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Bovine explant model of degeneration of the intervertebral disc.

Roberts S, Menage J, Sivan S, Urban JP - BMC Musculoskelet Disord (2008)

Bottom Line: The central region of both papain and trypsin treated discs was macro- and microscopically fragmented, with severe loss of metachromasia.The integrity of the surrounding tissue was mostly in tact with cells in the outer annulus appearing viable.Biochemical analysis demonstrated greatly reduced glycosaminoglycan content in these compared to untreated discs.

View Article: PubMed Central - HTML - PubMed

Affiliation: Centre for Spinal Studies, Robert Jones and Agnes Hunt Orthopaedic Hospital, Oswestry, Shropshire SY10 7AG, UK. sally.roberts@rjah.nhs.uk

ABSTRACT

Background: Many new treatments for degeneration of the intervertebral disc are being developed which can be delivered through a needle. These require testing in model systems before being used in human patients. Unfortunately, because of differences in anatomy, there are no ideal animal models of disc degeneration. Bovine explant model systems have many advantages but it is not possible to inject any significant volume into an intact disc. Therefore we have attempted to mimic disc degeneration in an explant bovine model via enzymatic digestion.

Methods: Bovine coccygeal discs were incubated with different concentrations of the proteolytic enzymes, trypsin and papain, and maintained in culture for up to 3 weeks. A radio-opaque solution was injected to visualise cavities generated. Degenerative features were monitored histologically and biochemically (water and glycosaminoglycan content, via dimethylmethylene blue).

Results and conclusion: The central region of both papain and trypsin treated discs was macro- and microscopically fragmented, with severe loss of metachromasia. The integrity of the surrounding tissue was mostly in tact with cells in the outer annulus appearing viable. Biochemical analysis demonstrated greatly reduced glycosaminoglycan content in these compared to untreated discs. We have shown that bovine coccygeal discs, treated with proteolytic enzymes can provide a useful in vitro model system for developing and testing potential new treatments of disc degeneration, such as injectable implants or biological therapies.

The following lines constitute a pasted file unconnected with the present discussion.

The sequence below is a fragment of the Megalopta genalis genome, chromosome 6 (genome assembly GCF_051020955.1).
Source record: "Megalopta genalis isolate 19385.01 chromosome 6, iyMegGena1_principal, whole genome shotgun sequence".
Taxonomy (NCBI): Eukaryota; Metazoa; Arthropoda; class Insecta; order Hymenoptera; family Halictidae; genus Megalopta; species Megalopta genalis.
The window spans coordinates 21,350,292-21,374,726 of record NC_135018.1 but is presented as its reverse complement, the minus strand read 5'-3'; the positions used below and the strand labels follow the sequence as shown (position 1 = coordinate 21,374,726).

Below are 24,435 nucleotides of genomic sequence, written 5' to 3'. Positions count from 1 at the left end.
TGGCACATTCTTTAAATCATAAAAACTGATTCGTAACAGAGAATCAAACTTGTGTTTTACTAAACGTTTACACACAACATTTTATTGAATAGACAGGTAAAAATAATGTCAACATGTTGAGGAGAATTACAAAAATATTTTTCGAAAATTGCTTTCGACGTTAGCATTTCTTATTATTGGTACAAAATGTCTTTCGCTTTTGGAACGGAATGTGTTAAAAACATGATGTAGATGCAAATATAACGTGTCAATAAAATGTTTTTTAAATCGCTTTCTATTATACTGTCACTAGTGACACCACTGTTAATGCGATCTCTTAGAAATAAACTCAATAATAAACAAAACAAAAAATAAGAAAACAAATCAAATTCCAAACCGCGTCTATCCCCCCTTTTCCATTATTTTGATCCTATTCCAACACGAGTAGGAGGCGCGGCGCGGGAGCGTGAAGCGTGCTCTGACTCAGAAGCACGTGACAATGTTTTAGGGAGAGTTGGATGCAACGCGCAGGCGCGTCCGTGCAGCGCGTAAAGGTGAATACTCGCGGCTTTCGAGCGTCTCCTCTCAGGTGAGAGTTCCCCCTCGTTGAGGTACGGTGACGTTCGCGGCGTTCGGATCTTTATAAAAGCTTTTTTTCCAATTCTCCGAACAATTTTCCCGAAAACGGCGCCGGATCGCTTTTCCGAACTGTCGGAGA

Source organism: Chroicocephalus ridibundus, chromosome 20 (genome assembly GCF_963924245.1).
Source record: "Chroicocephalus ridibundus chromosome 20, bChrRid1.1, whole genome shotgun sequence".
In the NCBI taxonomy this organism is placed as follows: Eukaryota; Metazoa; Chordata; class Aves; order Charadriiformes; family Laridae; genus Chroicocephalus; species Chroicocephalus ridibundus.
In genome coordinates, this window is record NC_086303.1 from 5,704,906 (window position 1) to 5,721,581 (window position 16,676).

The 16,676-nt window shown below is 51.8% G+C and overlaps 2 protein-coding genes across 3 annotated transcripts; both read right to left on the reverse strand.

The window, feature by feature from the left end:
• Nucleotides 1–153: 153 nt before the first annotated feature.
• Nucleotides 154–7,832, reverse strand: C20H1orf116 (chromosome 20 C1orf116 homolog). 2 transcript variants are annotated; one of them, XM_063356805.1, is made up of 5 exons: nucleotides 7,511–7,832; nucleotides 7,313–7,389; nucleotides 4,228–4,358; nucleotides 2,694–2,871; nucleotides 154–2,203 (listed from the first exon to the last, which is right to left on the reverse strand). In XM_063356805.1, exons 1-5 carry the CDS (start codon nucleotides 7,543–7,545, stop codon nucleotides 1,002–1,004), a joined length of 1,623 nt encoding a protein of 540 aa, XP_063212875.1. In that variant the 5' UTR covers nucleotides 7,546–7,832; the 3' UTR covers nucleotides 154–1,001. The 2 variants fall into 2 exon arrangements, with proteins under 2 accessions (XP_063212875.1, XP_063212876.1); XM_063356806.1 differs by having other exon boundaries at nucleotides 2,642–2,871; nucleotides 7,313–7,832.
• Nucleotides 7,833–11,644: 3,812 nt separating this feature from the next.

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(a) H&E stained sections at 3 weeks post-incubation with 20 mg trypsin, 20 mg papain or no enzyme (control). (b) Toluidine blue stained sections demonstrating severe loss of metachromasia from all of the disc in enzyme treated discs compared to non-enzymatically digested, where loss is diminished and only in the outer annulus.
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Figure 3: (a) H&E stained sections at 3 weeks post-incubation with 20 mg trypsin, 20 mg papain or no enzyme (control). (b) Toluidine blue stained sections demonstrating severe loss of metachromasia from all of the disc in enzyme treated discs compared to non-enzymatically digested, where loss is diminished and only in the outer annulus.

Mentions: These changes were also seen microscopically with central fissures seen clearly on all enzyme treated discs (Figure 3a). There were obviously no cells within the nuclear region which was digested, but in the surrounding matrix the cells were generally healthy in appearance (though no cell viability measurements were made) and occurring at a similar density as in the controls. Toluidine blue stained sections of untreated control discs demonstrated some loss of metachromasia, particularly in the outer annulus. However, sections of enzyme treated discs, both those treated with papain and trypsin, showed severe and much greater loss of metachromasia at all time points (Figure 3b). Control discs, incubated for 3 weeks had little metachromasia in the outer annulus; this pattern is similar to that of normal, freshly obtained discs, reflecting the lower GAG content found in this region. Blood vessels were seen in the outer annulus fibrosus of both enzyme treated and untreated discs. The morphology of these, the cells within them and the disc cells themselves appeared normal, even after 3 weeks of incubation (Figure 4).